What is normal?
Horses typically urinate every 4 hours or so and produce 5–15 L of urine per day. (The bladder can hold 3–4 L of urine).
Normal fresh equine urine varies over the day depending on diet and exercise. From light to dark yellow and clear to cloudy.
Calcium carbonate crystals sometimes give the urine a milky yellow or cloudy appearance.
Although there can be other reasons for frequent urination, when it occurs in spring and autumn (or ANY time there is a surge in grass growth) the most likely cause is the higher Crude Protein in the grass.
This is particularly so when the pasture contains clover and the horse is also consuming Lucerne/alfalfa (or hay) and/or is being fed large quantities of protein from other sources like rapeseed or soy-bean meal.
All young green plants tend to be high in nitrogen/nitrates (Crude protein).
Did you know the central molecule of chlorophyll is magnesium but each magnesium molecule is surrounded by 4 Nitrogen molecules.
Chlorophyll is essential to the process of photosynthesis. It absorbs light in the violet to red spectrum and reflects green light which gives the characteristic green colour to terrestrial plants.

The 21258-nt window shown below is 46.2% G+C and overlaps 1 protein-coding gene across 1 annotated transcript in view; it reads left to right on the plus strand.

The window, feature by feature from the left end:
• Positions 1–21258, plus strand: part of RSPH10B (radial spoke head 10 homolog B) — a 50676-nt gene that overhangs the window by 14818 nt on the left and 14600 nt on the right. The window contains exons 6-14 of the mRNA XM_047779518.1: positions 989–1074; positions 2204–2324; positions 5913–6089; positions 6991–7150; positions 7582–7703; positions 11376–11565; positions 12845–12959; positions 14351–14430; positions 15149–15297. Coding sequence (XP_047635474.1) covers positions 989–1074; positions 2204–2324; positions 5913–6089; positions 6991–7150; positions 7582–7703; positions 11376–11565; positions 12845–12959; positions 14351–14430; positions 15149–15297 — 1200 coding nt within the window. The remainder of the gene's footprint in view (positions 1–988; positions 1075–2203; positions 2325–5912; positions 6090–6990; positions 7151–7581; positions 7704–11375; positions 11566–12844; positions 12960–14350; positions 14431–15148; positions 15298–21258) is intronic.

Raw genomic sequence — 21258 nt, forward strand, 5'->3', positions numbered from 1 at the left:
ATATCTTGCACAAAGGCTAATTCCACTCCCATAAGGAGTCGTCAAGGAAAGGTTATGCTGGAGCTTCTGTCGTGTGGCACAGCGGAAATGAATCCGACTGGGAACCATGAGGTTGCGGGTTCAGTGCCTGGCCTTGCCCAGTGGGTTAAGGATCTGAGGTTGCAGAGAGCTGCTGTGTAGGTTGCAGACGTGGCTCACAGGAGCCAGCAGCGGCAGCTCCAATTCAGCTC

Protein is broken down into separate amino acids and nitrogen in the digestive tract. These can then be reconstituted into building/repairing tissues and generally utilised. The problems arise when there is too much protein in the diet and supply exceeds needs.
It is critical that the leftover, now free-floating nitrogen, is removed from the body because any excess can be toxic.
Another concern is that excess protein can result in ammonia being produced from leftover amino acids, and this also must be removed from the body.
The liver produces enzymes that convert ammonia into urea, which can then be safely filtered out of the bloodstream by the kidneys.
Hence signs of excessive protein in the diet are increased thirst and more urine production. Sometimes you will see burn patches on the grass at these times of the year.
You can see how feeding too much protein creates unnecessary work for your horse’s metabolism.
Forage and feeds high in protein include green, growing grass, lucerne/alfalfa, clover, as well as soybean and canola meals and peas. Fed in small quantities, protein is an important part of the horse’s diet and will not cause any problems, but there can be a cumulative effect when there are multiple sources.
What to do:
Make sure your horse gets plain grass hay every day so that he consumes less green grass.
Add salt to daily feeds as these forages are devoid of sodium which is very helpful for excreting the nitrate form of nitrogen (as Sodium Nitrate). Horses are not inclined to lick sufficient from salt licks.
Be mindful about what you are feeding in the way of protein.